Why do we act so poorly sometimes? Or to ask it another way, Why do we sin? Is it just that we randomly do wrong at times; or is it that something deeper is going—something with what we desire, crave, and love which makes us misstep? As we can all testify to, the answer is clearly the latter. It is from our desires that wickedness comes (Luke 6:45). The Bible explains that sin resides in the desires, not just or mainly in what we do (1 Timothy 6:9-10).
But what does this look like in real life? True, biblical statements can mean less if we can’t put meat on the bones of what it looks like in life. So how do our desires affect us?
In his first novel in The Chronicles of Narnia series, The Lion, the Witch and the Wardrobe, C.S. Lewis vividly explains this desire-oriented nature of sin in the character Edmund. If you don't know the story, Edmund is a boy with three other siblings. And when he enters Narnia, he alone is drawn to the White Witch.
It is through this character that C.S. Lewis illustrates two of the main desires which draw us out to sin. Both lead us down paths which we would not go down otherwise, and both are still prominent in all of our lives on this side of glory.
1. Simple Pleasure Can Overpower
First, Lewis demonstrates how simple felt pleasures can more powerful than one might expect. Lewis illustrates using the infamous Turkish Delight that Edmund desires. He writes that “Edmund had never tasted anything more delicious” than the Turkish Delight that the Witch conjured up for him (37). But it had a bad, addictive side. It worked in such a way “that anyone who had once tasted it would want more and more of it, and would even, if they were allowed, go on eating it till they killed themselves” (38).
The Witch would then use this desire to pull Edmund in and to promise him future pleasure. This ordinary but powerful desire would fuel him and lead him to do things that he not only shouldn’t have done, but probably wouldn’t have done if the lure of Turkish Delight didn’t exist. This is how the Witch gets him to try to bring his brother and sisters to her: “Because, if you did come again—bringing them with you of course—I’d be able to give you some more Turkish Delight” (38).
In sum, this desire for more Turkish Delight is more powerful than Edmund I’m sure would’ve ever thought possible upon him. For example, at one point, he was starting to feel uncomfortable with the ways of the Witch, but this simple desire fueled him:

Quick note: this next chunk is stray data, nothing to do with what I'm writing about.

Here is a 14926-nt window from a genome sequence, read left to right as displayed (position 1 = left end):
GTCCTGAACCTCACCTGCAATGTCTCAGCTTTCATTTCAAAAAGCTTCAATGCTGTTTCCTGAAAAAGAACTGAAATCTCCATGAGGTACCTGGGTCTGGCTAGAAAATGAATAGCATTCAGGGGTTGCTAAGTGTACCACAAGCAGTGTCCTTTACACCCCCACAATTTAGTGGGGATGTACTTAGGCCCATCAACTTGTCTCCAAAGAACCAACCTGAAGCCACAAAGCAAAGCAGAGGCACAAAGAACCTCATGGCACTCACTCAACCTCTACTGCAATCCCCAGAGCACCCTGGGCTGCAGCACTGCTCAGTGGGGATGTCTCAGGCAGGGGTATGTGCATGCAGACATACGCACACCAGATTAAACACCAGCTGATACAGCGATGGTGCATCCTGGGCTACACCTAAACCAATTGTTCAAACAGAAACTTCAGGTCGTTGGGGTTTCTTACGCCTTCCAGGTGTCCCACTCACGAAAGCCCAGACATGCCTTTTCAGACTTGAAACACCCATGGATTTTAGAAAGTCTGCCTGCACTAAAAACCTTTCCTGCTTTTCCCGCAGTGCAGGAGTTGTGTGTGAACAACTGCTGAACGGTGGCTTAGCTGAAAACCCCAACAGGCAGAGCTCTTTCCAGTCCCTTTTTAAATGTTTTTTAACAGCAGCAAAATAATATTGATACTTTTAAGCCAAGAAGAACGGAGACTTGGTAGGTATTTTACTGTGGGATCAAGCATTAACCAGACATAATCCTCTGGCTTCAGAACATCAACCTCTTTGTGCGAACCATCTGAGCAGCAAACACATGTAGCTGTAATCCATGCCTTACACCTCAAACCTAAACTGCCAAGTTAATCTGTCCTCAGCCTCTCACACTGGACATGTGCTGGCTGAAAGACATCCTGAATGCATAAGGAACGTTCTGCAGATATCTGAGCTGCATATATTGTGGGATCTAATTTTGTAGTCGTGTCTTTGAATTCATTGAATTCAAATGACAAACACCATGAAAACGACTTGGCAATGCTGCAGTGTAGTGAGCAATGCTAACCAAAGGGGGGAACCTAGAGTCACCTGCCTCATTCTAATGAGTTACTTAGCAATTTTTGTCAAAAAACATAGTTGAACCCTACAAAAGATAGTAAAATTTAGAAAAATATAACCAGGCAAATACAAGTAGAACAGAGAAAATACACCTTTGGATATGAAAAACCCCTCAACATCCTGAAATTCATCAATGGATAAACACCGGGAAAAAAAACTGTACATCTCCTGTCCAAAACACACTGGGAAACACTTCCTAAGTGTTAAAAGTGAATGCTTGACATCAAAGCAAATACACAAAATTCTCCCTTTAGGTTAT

“Edmund was already feeling uncomfortable from having eating too many sweets, and when he heard that the Lady he had made friends with was a dangerous witch he felt even more uncomfortable. But he still wanted to taste that Turkish Delight again more than he wanted anything else” (42).
This desire was overpowering—it literally won over his other feelings and inklings. It was so basic, so ordinary, so shallow—it was only Turkish Delight—and yet so pervasive and powerful.
In the example of Turkish Delight, Lewis illustrates well how sin essentially is a misplaces “desire” which is “senseless and harmful” and can “plunge people into ruin and destruction” (1 Timothy 6:9). Sin is a “craving” (1 Timothy 6:10). As Jesus even said, essentially sin can be characterized as a “desire for other things” (Mark 4:19). Edmund’s enjoyment of his Turkish Delight then was a vivid picture of the “fleeing pleasures of sin” (Hebrews 11:25).
2. The Pervasive Power of Pride
Yet it was not only pleasure that made Edmund do what he did. It was a mixture of the pleasure of the Turkish Delight along with the pervasive power of pride. This then is the second desire which can lead us to sin—the desire for self-exaltation or self-fixation.
Edmund in the story so badly wanted and believed that he would be exalted to Prince and then King of Narnia by the Witch. This also fueled his sinful actions.
When Edmund leaves the house of the Beavers unexpectedly and is travelling through the cold snow coatless, this pride is what keeps him going. Lewis writes about Edmund’s travel,